First a bit of history of the right to vote. It was some decades after the adoption of the Constitution that the workers of America secured the right to vote. They secured this right as did the workers of Europe, after the great agitations for the right to vote had been threatened to educate such large masses to an understanding of the class nature of government that the ruling class thought it better to make concessions than to seek to maintain its power by force of arms and risk losing all. The concession of allowing the worker to vote was made with the knowledge that it would serve to further cover the dictatorship of Capital with a democratic cloak. This meant allowing the masses to vote but using Capital’s control of the channels of information to teach the masses to vote against their own. interests.

To America’s ruling class this was no new trick, for the merchants and bankers of the coast towns had long found the political formula that would let the farmer and backwoodsmen to vote “right.” This even long before the British colonies became the United States. While on the subject, it might be mentioned that one of the most significant movements by the farmers to free themselves from the rule of the merchants and bankers by electoral means was defeated by the ruling class with bribery,. corruption, election irregularities, and by a method invented at the time by Elbridge Gerry, (elected Vice President of the U.S.A. in 1812) which has since come down to us as “gerrymandering.” The farmers disillusionment on the possibility of a legal victory found its expression in an armed revolt recorded in our school histories as Shay’s Rebellion.

The right to vote for the propertyless was one of a number of concessions which a confident and secure class, made during a period of an expanding and strengthening Capitalism. The right to vote for the propertyless is one of a number of other concessions which a frightened and weakening ruling class, driven into a corner by the economic decline of Capitalism, will withdraw in self-defense. The argument is made that Labor can safeguard peaceful avenues of progress by fighting any attempt by Capital to abolish the right to vote, the freedom of speech and press, the right to stride. If Labor can prevent Capital from exercising its control of government to legally make these changes, it has dealt Capital a terrible blow and taken the offensive in a struggle which carried to its logical end can only result in the illegal overthrow of the capitally government power. Thus the defense of what are now legal methods of social change becomes a revolutionary attack on the political power of Capital.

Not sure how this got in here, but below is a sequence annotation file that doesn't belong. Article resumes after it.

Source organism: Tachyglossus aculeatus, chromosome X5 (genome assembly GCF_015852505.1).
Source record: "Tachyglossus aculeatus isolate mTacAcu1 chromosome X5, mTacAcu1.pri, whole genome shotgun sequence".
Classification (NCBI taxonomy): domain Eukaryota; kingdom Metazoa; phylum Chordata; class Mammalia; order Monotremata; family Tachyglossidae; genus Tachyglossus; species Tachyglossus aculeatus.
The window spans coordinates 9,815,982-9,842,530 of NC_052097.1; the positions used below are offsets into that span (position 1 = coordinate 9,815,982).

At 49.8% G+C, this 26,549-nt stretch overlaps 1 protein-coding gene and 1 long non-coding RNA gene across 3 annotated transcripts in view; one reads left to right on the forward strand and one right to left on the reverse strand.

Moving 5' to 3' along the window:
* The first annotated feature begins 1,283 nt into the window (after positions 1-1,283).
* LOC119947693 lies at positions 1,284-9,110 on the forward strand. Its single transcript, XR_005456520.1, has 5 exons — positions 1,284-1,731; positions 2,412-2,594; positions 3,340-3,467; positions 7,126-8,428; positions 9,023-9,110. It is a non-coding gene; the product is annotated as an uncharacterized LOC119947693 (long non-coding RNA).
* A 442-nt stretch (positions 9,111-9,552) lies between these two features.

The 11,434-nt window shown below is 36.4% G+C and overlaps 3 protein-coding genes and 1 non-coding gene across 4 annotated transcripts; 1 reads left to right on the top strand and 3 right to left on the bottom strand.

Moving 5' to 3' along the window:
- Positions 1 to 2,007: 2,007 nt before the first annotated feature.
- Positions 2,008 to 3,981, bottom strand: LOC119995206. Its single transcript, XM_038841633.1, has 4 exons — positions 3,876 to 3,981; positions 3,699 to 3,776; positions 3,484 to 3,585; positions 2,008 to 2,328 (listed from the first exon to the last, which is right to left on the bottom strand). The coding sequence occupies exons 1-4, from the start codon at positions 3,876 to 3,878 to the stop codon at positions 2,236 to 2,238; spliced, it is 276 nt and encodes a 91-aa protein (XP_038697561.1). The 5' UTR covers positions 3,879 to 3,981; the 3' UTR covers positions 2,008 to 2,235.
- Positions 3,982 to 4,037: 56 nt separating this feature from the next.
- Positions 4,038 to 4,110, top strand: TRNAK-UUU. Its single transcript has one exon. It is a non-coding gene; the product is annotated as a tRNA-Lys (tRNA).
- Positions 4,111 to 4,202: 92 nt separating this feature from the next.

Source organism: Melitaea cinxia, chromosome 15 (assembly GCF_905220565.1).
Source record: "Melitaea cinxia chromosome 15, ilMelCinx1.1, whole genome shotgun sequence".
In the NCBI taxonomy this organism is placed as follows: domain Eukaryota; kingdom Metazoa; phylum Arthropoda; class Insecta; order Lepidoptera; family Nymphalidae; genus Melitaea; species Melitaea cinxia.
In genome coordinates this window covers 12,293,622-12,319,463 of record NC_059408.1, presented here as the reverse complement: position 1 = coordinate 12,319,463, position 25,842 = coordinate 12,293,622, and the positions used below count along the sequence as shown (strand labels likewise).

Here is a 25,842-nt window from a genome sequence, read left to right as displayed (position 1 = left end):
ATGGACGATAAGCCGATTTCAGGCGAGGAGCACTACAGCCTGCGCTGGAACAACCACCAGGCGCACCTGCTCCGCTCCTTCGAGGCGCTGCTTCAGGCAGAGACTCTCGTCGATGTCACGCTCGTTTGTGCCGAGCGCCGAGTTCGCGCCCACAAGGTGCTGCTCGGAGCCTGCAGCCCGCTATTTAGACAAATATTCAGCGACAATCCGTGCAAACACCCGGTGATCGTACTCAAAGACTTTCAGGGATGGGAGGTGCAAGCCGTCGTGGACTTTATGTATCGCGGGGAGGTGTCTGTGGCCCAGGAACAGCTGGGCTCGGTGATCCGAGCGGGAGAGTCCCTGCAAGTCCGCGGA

It might be useful to remind those who doubt that the ruling class would take from Labor legal methods of change of the frenzied hate, born of fear, with which Capital meets Labor in every industrial struggle, of the fight that Capital wages against purely reformist movements like the Non-partisan League and the Epic Planners, of the terror and sadism practiced against members of the I.W.W and the Socialist Party during the World War, and the many similar examples. Historical incidents like the butchery of over 26,000 workers of Paris after the fall of the Commune, or the reversion to savagery by the ruling class of Hungary during the White Terror of 1919, or more recently the pent-up hatred of German Capital for the Labor movement unleashed in the convince us that when the struggle between Capital and Labor becomes a life and death issue, not even civilized methods of combat are recognized, let alone legality. Guns arc turned on women and children, prisoners of war are shot. no rule covering international warfare is observed.

For the working-class to hope for victory by legal means is like a football team hoping to win a game in which their opponents have the right to make and change the rules during the course of play, the only difference being that some degree of sportsmanship exists in a football game, but only a bitter hatred that stops at nothing in the class struggle.

To speak of a Social Revolution that is legal is to speak of an absurd contradiction. At the beginning of this article we agreed that Capital controls the government. From this we draw the conclusion that the voice of the government, or the law, was the will of the ruling class. Can we overthrow the ruling class by its own will? If the ruling class so desires, it can be done. However, if we must overthrow Capital against its will, it cannot be done legally, as its will determines legality.